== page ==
<p>Hyperthermophilic organisms are able to survive and reproduce optimally between 80°C and 113°C. Most of them belong to the domain of the Archaea, although several hyperthermophilic Bacteria have been described. One of the major questions regarding hyperthermophiles concerns the molecular mechanisms that determine the extreme stability of their macromolecules. In particular, enzymes on the one hand should be flexible in order to efficiently perform catalysis, while on the other hand they should be sufficiently rigid in order to prevent thermal unfolding and inactivation. In other words, they have to be thermostable as well as thermoactive. Therefore, the research described in this thesis has been focused on analysing the molecular determinants of enzyme thermostability and thermoactivity.</p><p>In the first chapter of this thesis, hyperthermophilic microorganisms are introduced, and the origin of the hyperthermophilic phenotype is discussed in the light of established and emerging phylogenetic, biochemical and structural biological considerations. Furthermore, thermodynamic and kinetic protein stability is explained, and an overview is given of the strategies that have been suggested to confer thermostability to enzymes from hyperthermophiles, by analysing amino acid sequences, homology-based structural models, and three-dimensional structures. One of the proposed general strategies for achieving hyperthermostability relates to the number of ion-pairs and their organisation in extensive networks in hyperthermostable enzymes. While biochemical studies have shown that isolated ion-pairs at room temperature do not contribute significantly to protein stability, several theoretical considerations indicate that arrangements of ion-pairs into networks at high temperatures may play an important role in protein stabilisation. In contrast to the need for maximum stability at high temperatures, it is the requirement for flexibility that enables an enzyme to efficiently perform its catalytic function. The mechanisms that determine hyperthermostability on the one hand, hyperthermoactivity on the other hand, and the interplay between these two characteristics, have been investigated in the research described in this thesis, using three different approaches of protein engineering, namely (i) domain swapping, (ii) site-directed mutagenesis, and (iii) random mutagenesis and directed evolution.</p><p>In order to study the molecular determinants of enzyme thermostability and thermoactivity, we decided to include representatives of both hyperthermophilic Archaea and Bacteria in the analysis. <em>Pyrococcus furiosus</em> was selected as hyperthermophilic Archaeon, since it optimally grows at 100°C . Moreover, <em>P.furiosus</em> is very well studied with regard to its physiology, biochemistry and genomics. As representative of the hyperthermophilic Bacteria we choose <em>Thermotoga maritima</em> that grows optimally at 80°C . Both organisms are able to ferment mixtures of polypeptides and a variety of oligosaccharides. One of the enzymes that was chosen as model, isβ-glucosidase, a glycosyl hydrolase involved in the hydrolysis of disaccharides and oligosaccharides into the corresponding monomeric sugars that are further metabolised. The second model enzyme is glutamate dehydrogenase (GDH), a key enzyme in a pathway that is involved in the disposal of reducing equivalents that are generated during sugar fermentation. In both <em>P.furiosus</em> and <em>T.maritima</em> these two key enzymes are expected to perform similar functions.</p><p>GDH is extensively introduced in Chapter 2 and is a useful model enzyme since it is well studied, catalyses an important reaction, and has been isolated and characterised from many organisms in all three kingdoms of life, ranging from psychrophiles to hyperthermophiles. Multiple amino acid sequences are available, as well as high resolution three-dimensional structures from GDH of various sources including the hyperthermophiles <em>P.furiosus</em> and <em>T.maritima</em> . Furthermore, the <em>gdh</em> genes from these hyperthermophiles can be easily overexpressed in <em>Escherichia coli</em> , allowing efficient enzyme purification and mutagenesis (Chapter 3). GDH is in general a hexameric enzyme, composed of six identical subunits that are arranged in two trimers that are stacked upside down on top of each other . Each subunit is composed of a substrate and a nicotinamide cofactor binding domain, linked by a flexible hinge region and separated by a deep cleft in which the active site is located. During catalysis, the hinge region mediates the opening and closing of the cleft by a rotation of the cofactor-domain with respect to the substrate-binding domain. In this way an adequate hydrophobic environment for hydride transfer during catalysis is created.</p><p>Chapter 3 describes the functional expression of the <em>gdh</em> gene from <em>P.furiosus</em> in <em>E.coli</em> . The <em>P.furiosus</em> GDH amounted to 20 % of total <em>E.coli</em> cell protein, with the majority of the expressed protein in the hexameric conformation. Following activation by a heat-treatment, the GDH that could be purified from <em>E.coli</em> was indistinguishable from that purified from <em>P.furiosus</em> . The role of the GDH substrate and cofactor binding domains in conferring thermoactivity and thermostability were studied by exchanging them between the GDHs of the hyperthermophilic archaeon <em>P.furiosus</em> and the mesophilic bacterium <em>C.difficile</em> . Hybrid genes were constructed and successfully expressed in <em>E.coli</em> . One of the resulting hybrid proteins, containing the glutamate-binding domain of the <em>C.difficile</em> and the cofactor-binding domain of the <em>P.furiosus</em> enzyme, did not show detectable activity. In contrast, the complementary hybrid, containing the <em>P.furiosus</em> glutamate and the <em>C.difficile</em> cofactor binding domain was found to be a catalytically active hexamer that showed a reduced substrate affinity but maintained efficient cofactor binding with the specificity found in the <em>C.difficile</em> enzyme. Compared to the <em>C.difficile</em> GDH, the latter archaeal-bacterial hybrid is slightly more thermoactive, less thermostable but much more stable towards guanidinium chloride-induced inactivation and denaturation.These results indicate (i) that the cofactor-binding domain is structurally independent from the substrate-binding domain with respect to affinity for the coenzyme, and (ii) that thermal and chemical stability may be uncoupled.</p><p>The elucidation of the three-dimensional structure of GDH from <em>P.furiosus</em> and its comparison with the homologous GDH from the mesophilic bacterium <em>C.symbiosum</em> , has highlighted the formation of extensive ion-pair networks at domain and subunit interfaces as a possible explanation for the superior thermostability of the archaeal enzyme . In order to assess whether this is a more general stabilising strategy which is not only employed in GDH from <em>P.furiosus</em> , but also in enzymes from other hyperthermophilic Archaea and Bacteria, an homology-based modelling study was carried out using GDH amino acid sequences derived from species spanning a wide spectrum of optimal growth temperatures. Chapter 4 describes the observed correlation between the amount and extent of ion-pair networks and the thermal stability of the studied enzymes, which is consistent with a role for the involvement of such networks in the adaptation of enzymes to extreme temperatures.</p><p>In order to analyse the role of ion-pair networks in more detail, we decided to rationally engineer the networks that are found in the GDH from <em>P.furiosus</em> , into the GDH from <em>T.maritima</em> , in which most of the networks are largely reduced or absent and which is much less thermostable than the pyrococcal GDH . In the study that is described in Chapter 5, we focused on the flexible hinge region that is connecting the two domains. While in GDH from <em>P.furiosus</em> a five-residue ion-pair network is present, this is reduced to two single ion-pairs in <em>T.maritima</em> GDH. Using a site-directed mutagenesis approach, the missing charged residues were introduced into <em>T.maritima</em> GDH.</p><p>The resulting mutant GDHs as well as the wild-type enzyme were overproduced in <em>Escherichia coli</em> and subsequently purified. Elucidation of the three-dimensional structure of the double mutant N97D/G376K at 3.0 Å, showed that the designed ion-pair interactions were indeed formed. Moreover, because of interactions with an additional charged residue, a six-residue network is present in this double mutant. Melting temperatures of the mutant enzymes N97D, G376K and N97D/G376K, as determined by differential scanning calorimetry, did not differ significantly from that of the wild-type enzyme. Identical transition midpoints in guanidinium chloride-induced denaturation experiments were found for the wild-type and all mutant enzymes. Thermal inactivation at 85°C occured more than two-fold faster for all mutant enzymes than for the wild-type GDH. At temperatures of 65°C and higher, the wild-type and the three mutant enzymes showed identical specific activities. However, at 58°C the specific activity of N97D/G376K and G376K was found to be significantly higher than that of the wild-type and N97D enzymes. These results suggest that the engineered ion-pair interactions in the hinge region do not affect the stability towards temperature- or guanidinium chloride-induced denaturation but rather affect the specific activity of the enzyme and the temperature at which it functions optimally.</p><p>Chapter 6 focuses on the role of an 18-residue ion-pair network, which is present at the subunit interface of the GDH from <em>P.furiosus</em> . This network has been studied by introducing four new charged amino acid residues into the subunit interface of GDH from <em>T.maritima.</em> Amino acid substitutions were introduced as single mutations as well as in several combinations. Elucidation of the crystal structure of the quadruple mutant S128R/T158E/N117R/S160E <em>T.maritima</em> GDH showed that all anticipated ion-pairs were formed and that a 16-residue ion-pair network was present. Enlargement of existing networks by single amino acid substitutions unexpectedly resulted in a decrease in resistance towards thermal inactivation and thermal denaturation. However, combination of destabilising single mutations in most cases restored stability, indicating the need for balanced charges at subunit interfaces and high cooperativity between the different members of the network. Combination of the three destabilising mutations in triple mutant S128R/T158E/N117R resulted in an enzyme with a 30 minutes longer half-life of inactivation at 85°C, a 3°C higher temperature optimum for catalysis, and a 0.5°C higher apparent melting temperature than that of wild type GDH. These findings confirm the hypothesis that large ion-pair networks do indeed stabilise enzymes from hyperthermophilic organisms.</p><p>Regarding subunit interfaces in GDH, a more or less complete picture of the role of ion-pair networks has emerged by now. The modelling study that involved GDHs derived from different sources spanning the complete temperature spectrum, showed a progressive increase in formation of networks at the subunit interfaces with increasing temperature. The removal of central ion-pairs from the large 18-residue ion-pair network in <em>P. kodakaraensis</em> GDH has been reported to reduce the half-life for thermal inactivation.</p><p>Furthermore, there are now multiple examples of reconstituted large networks in less thermostable GDHs that significantly increase half-life values for thermal inactivation and apparent melting temperatures (Chapter 6). Ion-pair networks therefore play an important role in the thermostabilisation and maintenance of a correct structure of this enzyme. However, except for the studies described in this thesis (Chapter 5 and 6), three-dimensional structures of mutated GDHs have not been determined. This implies that only for the charged residues introduced into the subunit interface and hinge region of <em>T.maritima</em> GDH it has actually been proven that the predicted networks are indeed formed.</p><p>The role of ion-pairs in the flexible hinge region of GDH is less well resolved. These networks are apparently involved in determining thermoactivity and kinetic parameters, which is consistent with the hinge region being involved in positioning of the domains with regard to each other during catalysis. However, the introduction of a 6-residue ion-pair network in the hinge of <em>T.maritima</em> GDH did not increase the thermostability of this enzyme. This result may reflect the considerable differences between the archaeal and the bacterial enzyme, which share 55% amino acid identity. This consideration is supported by the fact that (i) in <em>Thermococcus litoralis</em> GDH, which has a much higher homology (87% identity) with <em>P.furiosus</em> GDH, a restored ion-pair network was found to be stabilising only in combination with a second site mutation , and (ii) stabilisation of the <em>T.maritima</em> GDH <em></em> subunit interface is only observed after the combination of multiple, destabilising single mutations (Chapter 6).</p><p>Apparently, different strategies for stabilisation have evolved within the hyperthermostable members of this protein family. While the subunit interfaces of the most thermostable, archaeal members are highly charged, the subunit interface of the <em>T.maritima</em> GDH is optimised by hydrophobic interactions . In spite of this, we have shown that it is possible to successfully introduce an archaeal feature into a bacterial enzyme that is stabilised by a different mechanism. The electrostatic optimisation of the subunit interfaces in the archaeal GDHs, on the one hand, and the hydrophobic optimisation of the bacterial GDH subunit interface on the other hand, is not a universal division. Remarkably, exactly the opposite situation has been observed in the superoxide dismutase family, which shows electrostatic optimisation of the subunit interfaces in the enzyme from the bacterium <em>Aquifex pyrophilus</em> , and hydrophobic optimisation in the enzyme of the archaeon <em>Sulfolobus acidocaldarius</em> .</p><p>The thesis continues with an overview of the current knowledge on the well-studied second model enzyme, theβ-glucosidase CelB from <em>P.furiosus</em> (Chapter 7). CelB is involved in the hydrolysis ofβ-(1,4)-linked disaccharides during growth on sugars, and is highly thermostable and thermoactive, with a half-life of thermal inactivation of 85 hours at 100°C and an optimum temperature for catalysis of 102-105°C . Heterologous expression and enzyme purification procedures have been developed that allow for routine site-directed mutagenesis and <em>in vitro</em> applications (Chapter 7).</p><p>Directed evolution is a potent approach to evolve a desired property into a biocatalyst, as well as a promising method to study structure-function and structure-stability relationships. So far, this approach was restricted to model enzymes from mesophilic and thermophilic sources. Chapter 7 describes the development of a directed evolutionary approach for the thermostable CelB by random mutagenesis, <em>in vitro</em> recombination and a rapid screening procedure. The constructed library contains over 6000 random CelB clones with an average of 1 or 2 amino acid substitutions per enzyme. The ability of CelB to hydrolyse chromogenic glucose- and galactose derivatives was used to isolate mutants with a changed ratio in the hydrolysis of these enantiomeric sugars. One of the isolated mutants was characterised in detail and found to contain a single amino acid substitution of asparagine to serine at position 206 in the active site. In the wild-type enzyme this asparagine forms a hydrogen bond with the hydroxyl group of the substrate at the C2 position. Biochemical analysis of the mutant using different substrates provided insight in the active-site architecture of CelB, and indicated that the interactions between CelB and its substrates are similar to those observed in three-dimensional structures of mesophilic homologues complexed with substrate analogues.</p><p>Chapter 8 describes a three-dimensional model of CelB and the validation of this model by engineering substrate specificity. The model is based on 3.3 Å X-ray diffraction data and on the tetramericβ-glycosidase LacS from <em>Sulfolobus solfataricus</em> and the monomeric 6-phospho-β-galactosidase from <em>Lactococcus lactis</em> (LacG) as search models. CelB shows high structural homology with LacS and contains subunits that adopt the common (αβ) <sub>8</sub> barrel motif and are arranged in a slightly twisted tetramer. The difference in substrate specificity betweenβ-glycosidases and 6-phospho-β-glycosidases seems to be determined by three residues in the active site that are conserved within, but not between, both types of glycosidases. This hypothesis was tested by replacing these residues in CelB with the corresponding substitutes, as present in LacG. Mutant CelB containing all three substitutions showed a reduced catalytic activity on non-phosphorylated sugars and increased efficiency on 6-phospho-β. These results indicate that the phosphate-binding site is functional at elevated temperatures.</p><p>Low-temperature activity and substrate specificity of CelB was studied in Chapter 9 using the random CelB library described in Chapter 7. Screening of this library at room temperature on the artificial substrate pNp-glucose resulted in the isolation and characterisation of mutants with up to three-fold increased rates of hydrolysis of this aryl-glucoside. Amino acid substitutions were identified in the active site region, at subunit interfaces, at the enzyme surface, and buried in the interior of the monomers. Characterisation of the mutants revealed that the increase in low-temperature activity was achieved in different ways, including altered substrate specificity and increased flexibility by an apparent overall destabilisation of the enzyme. Kinetic characterisation of active site mutants showed that in all cases the catalytic efficiency at 20°C on <em>p</em> -nitrophenol-β<KLEIN>D</KLEIN>-glucose as well as on the disaccharide cellobiose, was up to two-fold increased. In most cases, this was achieved at the expense ofβ-galactosidase activity at 20°C, and of total catalytic efficiency at 90°C. Substrate specificity is affected by many of the observed amino acid substitutions, only some of which are located in the vicinity of the active site. The largest change in the ratio of <em>p</em> -nitrophenol-β-<SMALL>D</SMALL>-glucopyranoside/ <em>p</em> -nitrophenol-β-<SMALL>D</SMALL>-galactopyranoside hydrolysis is a 7.5-fold increase, which was observed in N415S CelB. This asparagine at position 415 interacts with active site residues that stabilise the hydroxyl group at the C4 position of the substrate, the conformation of which is equatorial in glucose-containing and axial in galactose-containing substrates.</p><p>In conclusion, this random screening approach using a hyperthermostable enzyme resulted in the identification of residues that are critical in determining thermostability, low-temperature activity, and substrate recognition. It was shown that low-temperature activity may be engineered into a hyperthermostable enzyme without affecting its extreme stability. Several mutants display evolved properties that could enable them to perform more efficiently in industrial or biotechnological applications than the wild-type CelB. It is feasible that N415S CelB with its increased catalytic efficiency on cellobiose but unchanged stability, or T371A CelB with its much better affinity for cellobiose, could be applied instead of wild-type CelB in biosensors for the detection of cellobiose at low temperatures. Not only is directed evolution a potent approach to evolve a desired property into a biocatalyst of potential industrial interest, but, as is shown here, it may enhance our understanding of the mechanisms determining enzyme catalysis, stability, and substrate recognition at physiological or extreme conditions.</p><p>In Chapter 10 the molecular basis for the extreme thermostability of CelB has been addressed by comparative analysis of the three-dimensional model of CelB and the crystal structure of the homologousβ-glycosidase LacS from <em>S.solfataricus</em> . Furthermore, this chapter describes the biochemical characterisation of wild-type CelB and mutants thereof, containing substitutions or deletions of charged residues at the C-terminus, which may be involved in the formation of ion-pair networks. All mutant CelB enzymes show decreased optimal temperatures for activity and increased rates of thermal inactivation, indicating that ion-pairs at the C-terminus of CelB play a role in determining the extreme thermostability of this enzyme. Moreover, increased thermal inactivation of CelB in the presence of sodium chloride and at extreme pHs, supports the role of electrostatic interactions in this enzyme. The CelB structure indicates that part of CelB stability is derived from structural adaptations that allow oligomerisation and from the presence of solvent-filled, hydrophilic cavities, which have earlier been identified in LacS. However, structural comparison of several large ion-pair networks that are present in LacS, reveals that a five-residue and a six-residue membered network is not present in CelB and a large 16-membered network at the subunit interface, extensively cross-linking the subunits, has been fragmented.</p><p>The picture emerging from the structural and biochemical characterisation of wild-type, site-directed, and random mutants of CelB, is that, compared to homologous enzymes from mesophilic sources, active site architecture, substrate recognition, acid-base catalysis and transition state stabilisation have been preserved, while thermoactivity and thermostability have been adapted to the high-temperature conditions in which the enzyme has to function optimally.</p><p>An evaluation of the obtained results and conclusions against the original aims as set in the introduction of this thesis reveals the following. With the GDH model we have established and validated a strategy for enzyme stabilisation that seems to be employed by many different hyperthermophiles. Furthermore, we have shown that these features can be successfully engineered into less thermostable enzymes, in order to raise their thermostability. In addition, we have increased our knowledge of enzyme catalysis and substrate recognition at high temperatures and in relation with low-temperature catalysis, using site-directed mutagenesis and directed evolution of the hyperthermostableβ-glucosidase. The directed evolutionary approach, in particular, has been shown to be a potent technique which will in the near future rapidly increase our knowledge of enzyme characteristics and may be employed to increase the biotechnological potential of the enzymes under study.</p>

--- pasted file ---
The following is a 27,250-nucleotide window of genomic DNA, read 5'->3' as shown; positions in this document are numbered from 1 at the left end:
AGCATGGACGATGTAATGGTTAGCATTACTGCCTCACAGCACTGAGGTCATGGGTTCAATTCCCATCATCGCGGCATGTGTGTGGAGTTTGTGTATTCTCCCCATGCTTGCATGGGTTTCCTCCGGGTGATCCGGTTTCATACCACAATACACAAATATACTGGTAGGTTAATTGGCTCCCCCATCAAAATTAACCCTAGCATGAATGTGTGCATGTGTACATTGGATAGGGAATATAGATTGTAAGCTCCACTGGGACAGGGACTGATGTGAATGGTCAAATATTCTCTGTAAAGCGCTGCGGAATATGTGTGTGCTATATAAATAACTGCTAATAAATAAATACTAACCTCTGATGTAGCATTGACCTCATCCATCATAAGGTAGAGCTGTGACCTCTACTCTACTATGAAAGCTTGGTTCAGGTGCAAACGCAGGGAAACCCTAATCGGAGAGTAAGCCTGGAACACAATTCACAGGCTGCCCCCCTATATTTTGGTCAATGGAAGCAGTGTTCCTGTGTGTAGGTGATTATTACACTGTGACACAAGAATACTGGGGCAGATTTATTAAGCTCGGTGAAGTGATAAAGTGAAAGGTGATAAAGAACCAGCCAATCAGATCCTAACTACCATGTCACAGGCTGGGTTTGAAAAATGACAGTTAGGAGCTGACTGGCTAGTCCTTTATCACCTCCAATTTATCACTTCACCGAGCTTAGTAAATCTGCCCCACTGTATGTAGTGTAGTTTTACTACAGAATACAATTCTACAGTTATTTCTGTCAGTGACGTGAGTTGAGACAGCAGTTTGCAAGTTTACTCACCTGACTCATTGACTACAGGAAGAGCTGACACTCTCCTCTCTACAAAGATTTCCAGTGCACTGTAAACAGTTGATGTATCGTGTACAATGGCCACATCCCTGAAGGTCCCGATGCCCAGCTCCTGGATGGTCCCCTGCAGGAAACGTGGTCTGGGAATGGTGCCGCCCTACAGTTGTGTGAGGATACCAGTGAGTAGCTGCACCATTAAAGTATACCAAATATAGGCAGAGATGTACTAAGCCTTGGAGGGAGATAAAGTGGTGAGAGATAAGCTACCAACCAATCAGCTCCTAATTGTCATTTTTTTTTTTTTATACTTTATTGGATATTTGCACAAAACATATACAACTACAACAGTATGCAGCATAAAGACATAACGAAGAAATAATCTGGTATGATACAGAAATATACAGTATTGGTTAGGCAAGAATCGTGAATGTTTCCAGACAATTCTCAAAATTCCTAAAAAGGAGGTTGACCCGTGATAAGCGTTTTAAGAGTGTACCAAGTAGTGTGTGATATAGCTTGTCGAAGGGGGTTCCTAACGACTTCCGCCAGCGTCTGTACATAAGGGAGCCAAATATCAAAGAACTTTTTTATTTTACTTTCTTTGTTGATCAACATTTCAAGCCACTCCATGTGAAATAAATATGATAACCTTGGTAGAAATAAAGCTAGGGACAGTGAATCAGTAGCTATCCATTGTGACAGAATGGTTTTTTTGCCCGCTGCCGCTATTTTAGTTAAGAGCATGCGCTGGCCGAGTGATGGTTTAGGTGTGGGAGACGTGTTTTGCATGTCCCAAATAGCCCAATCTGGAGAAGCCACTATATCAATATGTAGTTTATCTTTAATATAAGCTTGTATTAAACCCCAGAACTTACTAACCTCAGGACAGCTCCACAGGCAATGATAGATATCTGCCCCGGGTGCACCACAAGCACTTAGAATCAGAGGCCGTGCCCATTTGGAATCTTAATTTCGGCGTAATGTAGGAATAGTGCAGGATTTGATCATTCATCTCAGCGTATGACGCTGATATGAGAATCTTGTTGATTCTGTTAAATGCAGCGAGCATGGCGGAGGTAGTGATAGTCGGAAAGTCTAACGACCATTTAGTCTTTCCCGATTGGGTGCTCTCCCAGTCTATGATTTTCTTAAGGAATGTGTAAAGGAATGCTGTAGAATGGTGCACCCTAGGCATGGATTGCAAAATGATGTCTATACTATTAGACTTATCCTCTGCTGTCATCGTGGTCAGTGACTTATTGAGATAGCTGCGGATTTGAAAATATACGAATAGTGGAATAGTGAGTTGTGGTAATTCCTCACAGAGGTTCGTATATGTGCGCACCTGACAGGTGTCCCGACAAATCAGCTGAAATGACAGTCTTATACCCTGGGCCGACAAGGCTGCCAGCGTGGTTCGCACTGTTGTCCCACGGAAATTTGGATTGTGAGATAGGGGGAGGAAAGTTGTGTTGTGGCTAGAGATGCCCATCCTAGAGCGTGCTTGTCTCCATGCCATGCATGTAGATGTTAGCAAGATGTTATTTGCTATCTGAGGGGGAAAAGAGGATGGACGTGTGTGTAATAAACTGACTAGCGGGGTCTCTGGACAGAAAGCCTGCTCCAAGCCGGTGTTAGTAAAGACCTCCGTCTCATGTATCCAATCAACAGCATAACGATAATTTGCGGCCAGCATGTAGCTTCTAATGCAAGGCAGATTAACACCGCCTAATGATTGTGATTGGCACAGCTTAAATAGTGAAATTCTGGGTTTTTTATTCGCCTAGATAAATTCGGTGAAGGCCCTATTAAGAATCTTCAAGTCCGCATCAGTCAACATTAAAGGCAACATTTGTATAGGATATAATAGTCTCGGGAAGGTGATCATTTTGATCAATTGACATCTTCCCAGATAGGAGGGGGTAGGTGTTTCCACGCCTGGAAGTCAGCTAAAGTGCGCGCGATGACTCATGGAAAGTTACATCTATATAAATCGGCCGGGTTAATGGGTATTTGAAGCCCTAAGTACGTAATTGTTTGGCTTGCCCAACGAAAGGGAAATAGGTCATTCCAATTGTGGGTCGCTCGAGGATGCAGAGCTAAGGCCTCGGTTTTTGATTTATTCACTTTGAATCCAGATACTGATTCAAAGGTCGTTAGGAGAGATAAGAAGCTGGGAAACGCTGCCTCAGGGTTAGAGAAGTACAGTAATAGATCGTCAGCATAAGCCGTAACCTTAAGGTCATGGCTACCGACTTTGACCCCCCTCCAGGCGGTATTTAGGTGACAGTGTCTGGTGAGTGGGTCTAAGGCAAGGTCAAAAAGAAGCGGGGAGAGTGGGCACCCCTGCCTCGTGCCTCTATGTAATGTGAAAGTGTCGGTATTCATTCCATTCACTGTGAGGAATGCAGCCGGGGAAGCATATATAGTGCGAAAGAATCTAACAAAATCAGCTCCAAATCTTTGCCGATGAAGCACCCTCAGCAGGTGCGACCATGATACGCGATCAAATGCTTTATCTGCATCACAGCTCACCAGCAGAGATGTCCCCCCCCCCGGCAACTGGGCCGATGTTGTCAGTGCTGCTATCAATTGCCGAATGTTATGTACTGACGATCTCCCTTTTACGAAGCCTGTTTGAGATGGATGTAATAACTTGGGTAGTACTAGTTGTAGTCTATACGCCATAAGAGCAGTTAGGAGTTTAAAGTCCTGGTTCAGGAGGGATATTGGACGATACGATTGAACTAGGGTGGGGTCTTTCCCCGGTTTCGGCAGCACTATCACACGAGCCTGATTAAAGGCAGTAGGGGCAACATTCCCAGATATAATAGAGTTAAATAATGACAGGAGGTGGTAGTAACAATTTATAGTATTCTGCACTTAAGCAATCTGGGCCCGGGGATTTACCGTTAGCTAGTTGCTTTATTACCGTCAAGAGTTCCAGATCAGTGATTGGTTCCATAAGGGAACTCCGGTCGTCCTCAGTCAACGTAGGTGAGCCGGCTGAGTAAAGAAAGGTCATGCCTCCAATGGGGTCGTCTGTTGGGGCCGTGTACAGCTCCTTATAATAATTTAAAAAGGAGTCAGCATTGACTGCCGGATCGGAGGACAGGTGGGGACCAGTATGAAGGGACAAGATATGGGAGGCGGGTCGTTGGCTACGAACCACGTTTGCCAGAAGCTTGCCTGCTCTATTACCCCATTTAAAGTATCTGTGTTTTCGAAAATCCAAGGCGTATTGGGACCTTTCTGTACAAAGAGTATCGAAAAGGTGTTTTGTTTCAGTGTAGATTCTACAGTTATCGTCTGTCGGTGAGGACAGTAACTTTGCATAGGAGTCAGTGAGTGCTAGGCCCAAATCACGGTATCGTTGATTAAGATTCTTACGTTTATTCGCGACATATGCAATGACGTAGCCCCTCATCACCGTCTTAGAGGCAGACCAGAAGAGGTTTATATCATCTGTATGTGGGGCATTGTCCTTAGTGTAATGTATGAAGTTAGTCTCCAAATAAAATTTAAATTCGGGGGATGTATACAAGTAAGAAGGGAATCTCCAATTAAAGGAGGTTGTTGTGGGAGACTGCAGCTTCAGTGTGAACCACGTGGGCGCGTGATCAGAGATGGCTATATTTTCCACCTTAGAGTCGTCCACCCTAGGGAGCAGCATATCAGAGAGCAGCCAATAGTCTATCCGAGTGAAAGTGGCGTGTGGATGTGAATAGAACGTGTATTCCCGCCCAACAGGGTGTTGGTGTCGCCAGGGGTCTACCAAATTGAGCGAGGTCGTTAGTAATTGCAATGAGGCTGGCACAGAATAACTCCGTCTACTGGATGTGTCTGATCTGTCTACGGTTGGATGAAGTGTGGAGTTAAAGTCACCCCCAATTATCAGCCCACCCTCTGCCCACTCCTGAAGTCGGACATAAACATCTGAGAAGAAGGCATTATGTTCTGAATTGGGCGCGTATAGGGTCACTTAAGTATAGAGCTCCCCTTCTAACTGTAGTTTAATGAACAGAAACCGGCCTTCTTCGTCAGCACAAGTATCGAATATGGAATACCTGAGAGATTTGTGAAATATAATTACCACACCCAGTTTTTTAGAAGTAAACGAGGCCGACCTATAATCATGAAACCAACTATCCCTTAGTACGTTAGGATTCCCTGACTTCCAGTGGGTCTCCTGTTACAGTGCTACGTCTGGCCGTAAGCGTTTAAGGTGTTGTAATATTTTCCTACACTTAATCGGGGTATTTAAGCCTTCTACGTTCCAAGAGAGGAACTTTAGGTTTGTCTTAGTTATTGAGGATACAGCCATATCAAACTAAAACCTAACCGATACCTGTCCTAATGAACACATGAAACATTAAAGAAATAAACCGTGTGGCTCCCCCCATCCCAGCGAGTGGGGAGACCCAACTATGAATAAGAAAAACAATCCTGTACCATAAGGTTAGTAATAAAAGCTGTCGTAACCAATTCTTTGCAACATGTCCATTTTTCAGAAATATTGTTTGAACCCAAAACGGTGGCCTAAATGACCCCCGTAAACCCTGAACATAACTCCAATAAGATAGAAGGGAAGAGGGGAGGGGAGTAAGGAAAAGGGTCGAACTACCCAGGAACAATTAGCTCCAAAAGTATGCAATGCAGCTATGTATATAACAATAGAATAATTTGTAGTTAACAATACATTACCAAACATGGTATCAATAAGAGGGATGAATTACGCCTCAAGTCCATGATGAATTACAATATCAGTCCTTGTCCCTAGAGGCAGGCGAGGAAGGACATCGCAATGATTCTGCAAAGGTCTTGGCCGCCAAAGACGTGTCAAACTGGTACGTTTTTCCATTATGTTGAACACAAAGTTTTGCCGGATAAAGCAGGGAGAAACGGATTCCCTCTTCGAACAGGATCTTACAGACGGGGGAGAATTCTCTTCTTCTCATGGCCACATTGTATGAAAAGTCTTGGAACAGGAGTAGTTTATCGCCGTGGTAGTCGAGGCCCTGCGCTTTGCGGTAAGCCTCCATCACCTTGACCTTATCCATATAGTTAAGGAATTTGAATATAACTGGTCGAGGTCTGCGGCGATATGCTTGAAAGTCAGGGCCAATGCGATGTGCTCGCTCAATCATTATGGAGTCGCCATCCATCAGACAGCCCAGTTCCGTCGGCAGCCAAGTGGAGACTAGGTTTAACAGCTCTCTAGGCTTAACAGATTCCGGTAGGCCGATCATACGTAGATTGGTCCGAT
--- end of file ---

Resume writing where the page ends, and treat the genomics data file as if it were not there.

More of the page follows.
Original languageEnglish
QualificationDoctor of Philosophy
Awarding Institution
Supervisors/Advisors
  • de Vos, W.M., Promotor
  • van der Oost, John, Promotor
Award date19 Nov 1999
Place of PublicationS.l.
Publisher
Print ISBNs9789058080936
Publication statusPublished - 1999

Keywords

  • thermophilic microorganisms
  • enzymes